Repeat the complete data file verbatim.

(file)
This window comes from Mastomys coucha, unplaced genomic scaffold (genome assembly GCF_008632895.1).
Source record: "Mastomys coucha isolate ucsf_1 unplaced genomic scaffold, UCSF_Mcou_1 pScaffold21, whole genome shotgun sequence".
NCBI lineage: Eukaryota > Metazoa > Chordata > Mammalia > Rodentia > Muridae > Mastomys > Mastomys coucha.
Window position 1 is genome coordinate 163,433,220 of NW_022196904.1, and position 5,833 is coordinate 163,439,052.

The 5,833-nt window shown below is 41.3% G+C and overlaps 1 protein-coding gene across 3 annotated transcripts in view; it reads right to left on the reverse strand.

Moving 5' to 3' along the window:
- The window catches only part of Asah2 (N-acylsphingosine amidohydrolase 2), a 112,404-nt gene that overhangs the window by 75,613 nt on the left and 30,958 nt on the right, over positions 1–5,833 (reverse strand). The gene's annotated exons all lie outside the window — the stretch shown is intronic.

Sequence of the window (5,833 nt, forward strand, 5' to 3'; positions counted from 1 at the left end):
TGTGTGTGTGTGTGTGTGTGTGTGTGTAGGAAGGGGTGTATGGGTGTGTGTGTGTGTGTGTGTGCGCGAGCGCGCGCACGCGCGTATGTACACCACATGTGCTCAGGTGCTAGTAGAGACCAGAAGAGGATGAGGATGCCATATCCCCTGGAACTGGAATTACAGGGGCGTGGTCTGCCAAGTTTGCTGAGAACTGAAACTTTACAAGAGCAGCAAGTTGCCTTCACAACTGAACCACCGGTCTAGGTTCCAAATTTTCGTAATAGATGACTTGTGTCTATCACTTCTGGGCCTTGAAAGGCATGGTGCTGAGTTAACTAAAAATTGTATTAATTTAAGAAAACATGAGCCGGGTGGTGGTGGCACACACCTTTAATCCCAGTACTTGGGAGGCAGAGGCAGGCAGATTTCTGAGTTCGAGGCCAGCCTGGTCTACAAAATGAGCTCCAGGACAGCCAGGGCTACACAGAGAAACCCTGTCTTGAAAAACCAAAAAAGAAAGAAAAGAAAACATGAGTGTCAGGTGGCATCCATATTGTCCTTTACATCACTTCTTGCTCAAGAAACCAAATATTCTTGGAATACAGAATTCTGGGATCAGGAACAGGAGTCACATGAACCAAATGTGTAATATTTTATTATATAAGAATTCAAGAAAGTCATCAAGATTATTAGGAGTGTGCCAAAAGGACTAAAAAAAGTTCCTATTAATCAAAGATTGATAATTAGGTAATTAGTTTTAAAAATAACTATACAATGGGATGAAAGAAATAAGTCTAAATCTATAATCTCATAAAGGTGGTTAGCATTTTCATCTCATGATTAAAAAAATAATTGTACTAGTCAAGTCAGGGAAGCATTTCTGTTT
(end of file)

This window comes from Mastomys coucha, unplaced genomic scaffold (genome assembly GCF_008632895.1).
Source record: "Mastomys coucha isolate ucsf_1 unplaced genomic scaffold, UCSF_Mcou_1 pScaffold21, whole genome shotgun sequence".
NCBI lineage: Eukaryota > Metazoa > Chordata > Mammalia > Rodentia > Muridae > Mastomys > Mastomys coucha.
Window position 1 is genome coordinate 163,433,220 of NW_022196904.1, and position 5,833 is coordinate 163,439,052.

The 5,833-nt window shown below is 41.3% G+C and overlaps 1 protein-coding gene across 3 annotated transcripts in view; it reads right to left on the reverse strand.

Moving 5' to 3' along the window:
- The window catches only part of Asah2 (N-acylsphingosine amidohydrolase 2), a 112,404-nt gene that overhangs the window by 75,613 nt on the left and 30,958 nt on the right, over positions 1–5,833 (reverse strand). The gene's annotated exons all lie outside the window — the stretch shown is intronic.

Sequence of the window (5,833 nt, forward strand, 5' to 3'; positions counted from 1 at the left end):
TGTGTGTGTGTGTGTGTGTGTGTGTGTAGGAAGGGGTGTATGGGTGTGTGTGTGTGTGTGTGTGCGCGAGCGCGCGCACGCGCGTATGTACACCACATGTGCTCAGGTGCTAGTAGAGACCAGAAGAGGATGAGGATGCCATATCCCCTGGAACTGGAATTACAGGGGCGTGGTCTGCCAAGTTTGCTGAGAACTGAAACTTTACAAGAGCAGCAAGTTGCCTTCACAACTGAACCACCGGTCTAGGTTCCAAATTTTCGTAATAGATGACTTGTGTCTATCACTTCTGGGCCTTGAAAGGCATGGTGCTGAGTTAACTAAAAATTGTATTAATTTAAGAAAACATGAGCCGGGTGGTGGTGGCACACACCTTTAATCCCAGTACTTGGGAGGCAGAGGCAGGCAGATTTCTGAGTTCGAGGCCAGCCTGGTCTACAAAATGAGCTCCAGGACAGCCAGGGCTACACAGAGAAACCCTGTCTTGAAAAACCAAAAAAGAAAGAAAAGAAAACATGAGTGTCAGGTGGCATCCATATTGTCCTTTACATCACTTCTTGCTCAAGAAACCAAATATTCTTGGAATACAGAATTCTGGGATCAGGAACAGGAGTCACATGAACCAAATGTGTAATATTTTATTATATAAGAATTCAAGAAAGTCATCAAGATTATTAGGAGTGTGCCAAAAGGACTAAAAAAAGTTCCTATTAATCAAAGATTGATAATTAGGTAATTAGTTTTAAAAATAACTATACAATGGGATGAAAGAAATAAGTCTAAATCTATAATCTCATAAAGGTGGTTAGCATTTTCATCTCATGATTAAAAAAATAATTGTACTAGTCAAGTCAGGGAAGCATTTCTGTTT